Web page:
George_Ferguson_Bristol_MayorThe formal part of our day reaches its end at the newly opened DeskLodge, masterminded by the brilliant Tom Ball. A co-working space which resembles, in parts, a multi-coloured ski resort, it is the perfect location to invite local founders to join us for a Friday drink. To see everyone plotting and mingling together reminds me of what the day is all about.

Speaking of VIPs, I am pleased that Bristol’s first elected mayor, George Ferguson, is able to join us. He exudes a terrific energy which must leave less optimistic civil servants pausing for breath.

As he wishes our group well, his passion for Bristol is, unsurprisingly, clear. He speaks of measuring the success of a city in more than just GDP. Refreshing and colourful ideas from a man also famed for his colourful trousers. Red, in case you’re wondering.

Forging business alliances

Can I imagine spending more time in Bristol? Absolutely. To quote Nick Park, founder of Aardman Animations: “What I love about Bristol is that it’s got the buzz of a city but you can still walk down the street and bump into people you know. There is a very good community feel.”

That comes across strongly, even on a day trip. For London-lovers, it’s less than two hours on a train, and for jet-setters, it has an international airport. I’m already pondering my next visit.

In the run up to #LDN2BRS  (to coin the hashtag), I was grateful for the support of Dan Martin (now at Enterprise Nation) and David Maher Roberts (serial entrepreneur, UKTI dealmaker and founder of TechSpark).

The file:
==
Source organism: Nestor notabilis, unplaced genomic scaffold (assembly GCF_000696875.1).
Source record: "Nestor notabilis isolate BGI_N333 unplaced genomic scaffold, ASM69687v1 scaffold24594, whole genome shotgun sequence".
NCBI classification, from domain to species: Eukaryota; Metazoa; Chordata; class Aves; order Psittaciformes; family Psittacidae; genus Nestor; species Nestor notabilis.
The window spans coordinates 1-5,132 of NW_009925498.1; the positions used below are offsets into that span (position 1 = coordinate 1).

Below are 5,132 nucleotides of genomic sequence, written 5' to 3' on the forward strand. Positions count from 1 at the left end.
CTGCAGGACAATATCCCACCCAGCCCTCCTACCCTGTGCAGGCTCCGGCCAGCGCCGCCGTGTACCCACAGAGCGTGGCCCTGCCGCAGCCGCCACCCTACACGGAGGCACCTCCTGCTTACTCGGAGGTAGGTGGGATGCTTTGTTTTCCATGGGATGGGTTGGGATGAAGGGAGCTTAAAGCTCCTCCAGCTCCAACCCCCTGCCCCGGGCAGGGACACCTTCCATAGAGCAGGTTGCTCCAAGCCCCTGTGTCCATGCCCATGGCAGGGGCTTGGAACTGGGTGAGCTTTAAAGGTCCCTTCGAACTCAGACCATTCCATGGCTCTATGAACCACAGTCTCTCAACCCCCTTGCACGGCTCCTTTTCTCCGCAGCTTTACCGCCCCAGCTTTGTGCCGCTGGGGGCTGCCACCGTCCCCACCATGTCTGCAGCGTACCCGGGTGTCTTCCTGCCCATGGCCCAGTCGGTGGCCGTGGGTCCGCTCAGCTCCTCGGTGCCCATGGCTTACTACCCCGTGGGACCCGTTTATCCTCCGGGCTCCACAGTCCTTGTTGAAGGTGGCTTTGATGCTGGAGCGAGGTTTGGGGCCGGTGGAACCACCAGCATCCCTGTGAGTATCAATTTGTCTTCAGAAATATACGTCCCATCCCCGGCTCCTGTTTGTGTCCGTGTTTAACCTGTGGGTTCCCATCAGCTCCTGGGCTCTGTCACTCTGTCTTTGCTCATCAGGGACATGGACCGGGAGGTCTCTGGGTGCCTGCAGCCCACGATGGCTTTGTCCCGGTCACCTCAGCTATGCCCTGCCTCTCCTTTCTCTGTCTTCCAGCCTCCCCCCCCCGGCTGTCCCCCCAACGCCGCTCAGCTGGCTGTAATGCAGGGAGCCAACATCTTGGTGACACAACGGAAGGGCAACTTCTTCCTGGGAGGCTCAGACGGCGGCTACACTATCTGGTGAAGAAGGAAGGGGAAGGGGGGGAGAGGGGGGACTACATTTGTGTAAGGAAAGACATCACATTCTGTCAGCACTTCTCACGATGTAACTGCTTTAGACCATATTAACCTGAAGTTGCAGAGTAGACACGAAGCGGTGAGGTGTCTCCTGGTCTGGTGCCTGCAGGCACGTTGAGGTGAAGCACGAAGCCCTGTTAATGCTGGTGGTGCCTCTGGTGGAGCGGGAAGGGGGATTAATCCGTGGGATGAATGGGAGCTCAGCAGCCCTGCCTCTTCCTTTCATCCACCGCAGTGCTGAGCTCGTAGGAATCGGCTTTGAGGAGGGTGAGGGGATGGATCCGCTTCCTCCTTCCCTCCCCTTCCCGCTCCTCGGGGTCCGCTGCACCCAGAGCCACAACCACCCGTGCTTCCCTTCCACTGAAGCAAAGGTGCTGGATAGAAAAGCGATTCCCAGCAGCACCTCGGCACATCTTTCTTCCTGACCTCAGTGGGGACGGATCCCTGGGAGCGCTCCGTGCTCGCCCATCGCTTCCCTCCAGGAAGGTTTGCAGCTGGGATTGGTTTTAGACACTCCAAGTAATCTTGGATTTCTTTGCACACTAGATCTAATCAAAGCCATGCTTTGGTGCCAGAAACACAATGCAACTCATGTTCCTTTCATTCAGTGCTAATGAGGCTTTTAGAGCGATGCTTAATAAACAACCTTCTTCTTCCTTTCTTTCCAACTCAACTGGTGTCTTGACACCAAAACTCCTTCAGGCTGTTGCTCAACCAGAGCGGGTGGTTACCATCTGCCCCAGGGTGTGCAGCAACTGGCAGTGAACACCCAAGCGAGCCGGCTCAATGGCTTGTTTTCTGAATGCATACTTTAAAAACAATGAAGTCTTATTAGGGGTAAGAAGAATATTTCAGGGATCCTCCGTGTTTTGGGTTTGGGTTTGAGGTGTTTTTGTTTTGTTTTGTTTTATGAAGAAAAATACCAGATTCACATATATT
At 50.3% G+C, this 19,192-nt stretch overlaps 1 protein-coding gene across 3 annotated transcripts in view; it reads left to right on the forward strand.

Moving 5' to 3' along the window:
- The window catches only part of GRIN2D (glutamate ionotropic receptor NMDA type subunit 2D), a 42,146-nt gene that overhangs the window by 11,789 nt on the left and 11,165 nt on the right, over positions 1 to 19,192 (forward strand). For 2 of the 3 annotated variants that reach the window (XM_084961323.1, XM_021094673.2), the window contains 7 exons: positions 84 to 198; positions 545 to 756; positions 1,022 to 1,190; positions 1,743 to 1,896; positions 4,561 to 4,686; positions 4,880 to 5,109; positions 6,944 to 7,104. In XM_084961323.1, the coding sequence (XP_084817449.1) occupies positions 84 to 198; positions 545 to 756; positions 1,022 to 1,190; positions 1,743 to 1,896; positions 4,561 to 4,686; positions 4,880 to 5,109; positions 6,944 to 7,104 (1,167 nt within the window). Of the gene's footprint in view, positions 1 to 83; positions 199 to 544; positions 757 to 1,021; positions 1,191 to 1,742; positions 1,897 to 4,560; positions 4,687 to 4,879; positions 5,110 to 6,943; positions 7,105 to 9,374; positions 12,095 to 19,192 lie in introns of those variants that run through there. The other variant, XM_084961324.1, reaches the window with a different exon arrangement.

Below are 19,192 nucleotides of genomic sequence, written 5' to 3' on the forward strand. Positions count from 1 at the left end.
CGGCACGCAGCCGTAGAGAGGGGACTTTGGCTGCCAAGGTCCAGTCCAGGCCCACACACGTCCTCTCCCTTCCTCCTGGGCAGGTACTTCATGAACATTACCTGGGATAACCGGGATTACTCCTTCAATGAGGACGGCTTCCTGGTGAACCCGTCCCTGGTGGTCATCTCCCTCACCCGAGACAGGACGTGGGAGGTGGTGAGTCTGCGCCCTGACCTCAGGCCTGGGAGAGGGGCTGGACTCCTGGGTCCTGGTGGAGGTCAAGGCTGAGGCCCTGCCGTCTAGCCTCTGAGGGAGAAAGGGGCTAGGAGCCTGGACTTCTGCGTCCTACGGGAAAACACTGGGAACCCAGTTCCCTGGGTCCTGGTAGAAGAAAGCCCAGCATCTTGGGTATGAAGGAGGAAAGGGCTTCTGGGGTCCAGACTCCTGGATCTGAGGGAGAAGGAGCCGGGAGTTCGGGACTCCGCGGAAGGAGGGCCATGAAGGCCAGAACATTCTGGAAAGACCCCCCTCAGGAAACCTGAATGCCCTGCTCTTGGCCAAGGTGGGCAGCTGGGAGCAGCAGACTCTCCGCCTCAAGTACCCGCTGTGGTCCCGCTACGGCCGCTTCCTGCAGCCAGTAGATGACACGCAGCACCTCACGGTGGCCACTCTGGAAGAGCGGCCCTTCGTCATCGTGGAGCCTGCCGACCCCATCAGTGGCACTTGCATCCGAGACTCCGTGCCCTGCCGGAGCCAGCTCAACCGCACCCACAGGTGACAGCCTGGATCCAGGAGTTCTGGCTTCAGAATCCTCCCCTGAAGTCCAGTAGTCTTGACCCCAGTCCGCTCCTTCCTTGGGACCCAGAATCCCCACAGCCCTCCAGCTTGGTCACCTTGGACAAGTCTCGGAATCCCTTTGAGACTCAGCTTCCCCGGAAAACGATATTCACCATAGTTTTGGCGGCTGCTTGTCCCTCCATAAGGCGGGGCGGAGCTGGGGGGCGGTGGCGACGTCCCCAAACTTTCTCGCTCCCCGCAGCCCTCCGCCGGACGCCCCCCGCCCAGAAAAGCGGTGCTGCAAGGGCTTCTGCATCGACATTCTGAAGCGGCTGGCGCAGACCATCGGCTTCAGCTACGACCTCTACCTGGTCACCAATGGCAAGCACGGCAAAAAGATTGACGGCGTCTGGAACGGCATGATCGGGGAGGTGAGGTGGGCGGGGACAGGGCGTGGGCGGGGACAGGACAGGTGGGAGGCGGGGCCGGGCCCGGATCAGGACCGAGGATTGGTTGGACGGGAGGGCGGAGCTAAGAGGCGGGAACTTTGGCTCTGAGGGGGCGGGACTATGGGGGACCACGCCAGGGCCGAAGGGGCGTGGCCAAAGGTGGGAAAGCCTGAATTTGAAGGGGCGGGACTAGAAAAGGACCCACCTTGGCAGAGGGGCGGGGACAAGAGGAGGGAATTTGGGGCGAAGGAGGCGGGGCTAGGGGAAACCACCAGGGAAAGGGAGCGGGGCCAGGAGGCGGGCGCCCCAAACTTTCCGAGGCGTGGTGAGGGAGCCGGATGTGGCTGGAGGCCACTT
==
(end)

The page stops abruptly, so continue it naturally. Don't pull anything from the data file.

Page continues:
It’s impossible to overstate the importance of local knowledge and networks when plotting a visit of this kind. They can turn a regular “guided” tour into a one-off VIP visit, simply through the power of their recommendations.

Since getting back, a few people have asked about a return trip to Bristol, and perhaps another to Manchester, or further afield. My answer would always depend on the appetite of local connectors to forge an alliance and to create something together.

London_Bristol_networkingOf course, my not-so-secret agenda on days like this, alongside meeting new people, is to spend quality time in the company of some of my favourite friends and colleagues. There’s something about leaving London, about the introductions and coffees on the train, the spring in your step as you arrive, the shared observations, the laughs, the new connections, the sense of shared adventure. It gives me more energy than I could ever describe, and I massively recommend it.

So I’m grateful to all who hopped aboard (including Michael Acton Smith, Tom Ball, Andy Barnes, Suzy Barnes, Ellie Barrett, Tom Boardman, Dan Bowyer, Emily Brooke, Alex Butler, Duncan Cheatle, Paul Clarke, Dorothy Constantino, Anna Dingley, Drew Ellis, Ella Goldner, Adam King, David Lester, Marc Lewis, Alex Luff, David Maher Roberts, Dan Martin, Elisabeth Prager, Brett Putter, Rikke Rosenlund Jacobsen, Malcolm Scovil, Max Slaght, Sophie Taylor, Ian Wallis and Pete Ward).

To them, and to anyone keen to join our next excursion, I’ll see you next time.

Picture credit: All images supplied by Paul Clarke. For more information: http://paulclarke.com

‘All journeys have secret destinations of which the traveler is unaware.’ Martin Buber

Oli Barrett MBE, is a founder of Cospa, the co-sponsorship agency that helps to create and deliver social action projects, such as Tenner, Web Mission, Clean and Cool Mission and Volunteer It Yourself. He also co-founded StartUp Britain and can be found on Twitter